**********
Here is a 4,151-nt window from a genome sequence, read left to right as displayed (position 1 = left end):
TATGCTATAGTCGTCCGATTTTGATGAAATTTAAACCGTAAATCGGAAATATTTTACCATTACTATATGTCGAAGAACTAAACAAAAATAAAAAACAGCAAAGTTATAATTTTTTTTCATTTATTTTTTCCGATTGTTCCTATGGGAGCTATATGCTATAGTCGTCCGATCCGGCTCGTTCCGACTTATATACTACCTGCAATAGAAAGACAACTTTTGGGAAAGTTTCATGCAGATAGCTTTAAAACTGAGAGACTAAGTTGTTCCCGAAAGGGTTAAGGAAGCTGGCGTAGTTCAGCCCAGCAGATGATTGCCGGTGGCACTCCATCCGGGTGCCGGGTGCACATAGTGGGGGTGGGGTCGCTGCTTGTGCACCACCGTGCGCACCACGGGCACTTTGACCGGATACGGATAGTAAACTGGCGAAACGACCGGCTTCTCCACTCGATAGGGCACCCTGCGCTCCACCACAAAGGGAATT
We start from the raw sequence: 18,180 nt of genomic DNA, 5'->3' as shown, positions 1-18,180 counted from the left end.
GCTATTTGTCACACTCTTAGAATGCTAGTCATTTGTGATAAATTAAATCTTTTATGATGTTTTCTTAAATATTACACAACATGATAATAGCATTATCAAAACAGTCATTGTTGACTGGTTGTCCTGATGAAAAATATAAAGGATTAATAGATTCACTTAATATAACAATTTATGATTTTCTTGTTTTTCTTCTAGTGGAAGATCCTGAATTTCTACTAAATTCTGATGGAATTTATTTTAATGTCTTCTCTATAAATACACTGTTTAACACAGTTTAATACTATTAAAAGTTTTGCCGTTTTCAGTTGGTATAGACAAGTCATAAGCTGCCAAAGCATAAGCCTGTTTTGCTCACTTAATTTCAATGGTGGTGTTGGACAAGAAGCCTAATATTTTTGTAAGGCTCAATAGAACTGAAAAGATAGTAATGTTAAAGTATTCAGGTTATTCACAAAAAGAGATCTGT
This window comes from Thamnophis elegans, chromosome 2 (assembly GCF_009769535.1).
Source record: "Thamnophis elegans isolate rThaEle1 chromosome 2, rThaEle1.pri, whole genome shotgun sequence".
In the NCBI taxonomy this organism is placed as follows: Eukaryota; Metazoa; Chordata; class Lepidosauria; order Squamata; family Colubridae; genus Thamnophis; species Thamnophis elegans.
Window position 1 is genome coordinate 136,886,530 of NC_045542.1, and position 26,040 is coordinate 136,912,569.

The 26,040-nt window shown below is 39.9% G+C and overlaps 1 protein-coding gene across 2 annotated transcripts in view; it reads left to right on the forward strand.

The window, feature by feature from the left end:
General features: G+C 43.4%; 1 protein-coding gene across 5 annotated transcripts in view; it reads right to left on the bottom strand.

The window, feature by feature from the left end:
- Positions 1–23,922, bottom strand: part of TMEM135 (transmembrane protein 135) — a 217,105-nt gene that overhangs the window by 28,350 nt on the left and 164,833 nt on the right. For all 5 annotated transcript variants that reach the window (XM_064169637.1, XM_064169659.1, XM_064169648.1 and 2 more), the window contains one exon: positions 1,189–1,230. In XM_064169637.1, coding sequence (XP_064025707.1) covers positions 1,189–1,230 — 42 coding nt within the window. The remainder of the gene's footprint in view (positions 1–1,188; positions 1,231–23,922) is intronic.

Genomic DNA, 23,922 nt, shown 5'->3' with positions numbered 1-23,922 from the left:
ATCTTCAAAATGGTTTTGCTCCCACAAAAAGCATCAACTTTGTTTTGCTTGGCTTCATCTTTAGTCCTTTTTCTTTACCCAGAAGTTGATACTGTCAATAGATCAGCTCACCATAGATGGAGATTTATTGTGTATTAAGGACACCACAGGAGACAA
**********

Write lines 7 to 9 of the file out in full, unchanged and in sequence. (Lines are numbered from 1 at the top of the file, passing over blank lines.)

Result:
In the NCBI taxonomy this organism is placed as follows: Eukaryota; Metazoa; Chordata; class Lepidosauria; order Squamata; family Colubridae; genus Thamnophis; species Thamnophis elegans.
Window position 1 is genome coordinate 136,886,530 of NC_045542.1, and position 26,040 is coordinate 136,912,569.

The 26,040-nt window shown below is 39.9% G+C and overlaps 1 protein-coding gene across 2 annotated transcripts in view; it reads left to right on the forward strand.